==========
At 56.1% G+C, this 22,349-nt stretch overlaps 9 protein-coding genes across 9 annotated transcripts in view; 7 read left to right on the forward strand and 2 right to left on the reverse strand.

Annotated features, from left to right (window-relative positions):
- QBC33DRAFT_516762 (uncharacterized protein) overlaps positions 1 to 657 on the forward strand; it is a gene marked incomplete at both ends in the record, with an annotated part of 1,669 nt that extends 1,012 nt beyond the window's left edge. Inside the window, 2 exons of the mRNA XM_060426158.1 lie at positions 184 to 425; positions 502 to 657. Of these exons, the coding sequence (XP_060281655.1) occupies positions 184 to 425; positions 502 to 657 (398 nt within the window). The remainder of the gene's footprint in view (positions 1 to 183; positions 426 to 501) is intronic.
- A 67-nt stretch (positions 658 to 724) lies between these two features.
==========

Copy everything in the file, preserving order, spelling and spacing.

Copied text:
At 56.1% G+C, this 22,349-nt stretch overlaps 9 protein-coding genes across 9 annotated transcripts in view; 7 read left to right on the forward strand and 2 right to left on the reverse strand.

Annotated features, from left to right (window-relative positions):
- QBC33DRAFT_516762 (uncharacterized protein) overlaps positions 1 to 657 on the forward strand; it is a gene marked incomplete at both ends in the record, with an annotated part of 1,669 nt that extends 1,012 nt beyond the window's left edge. Inside the window, 2 exons of the mRNA XM_060426158.1 lie at positions 184 to 425; positions 502 to 657. Of these exons, the coding sequence (XP_060281655.1) occupies positions 184 to 425; positions 502 to 657 (398 nt within the window). The remainder of the gene's footprint in view (positions 1 to 183; positions 426 to 501) is intronic.
- A 67-nt stretch (positions 658 to 724) lies between these two features.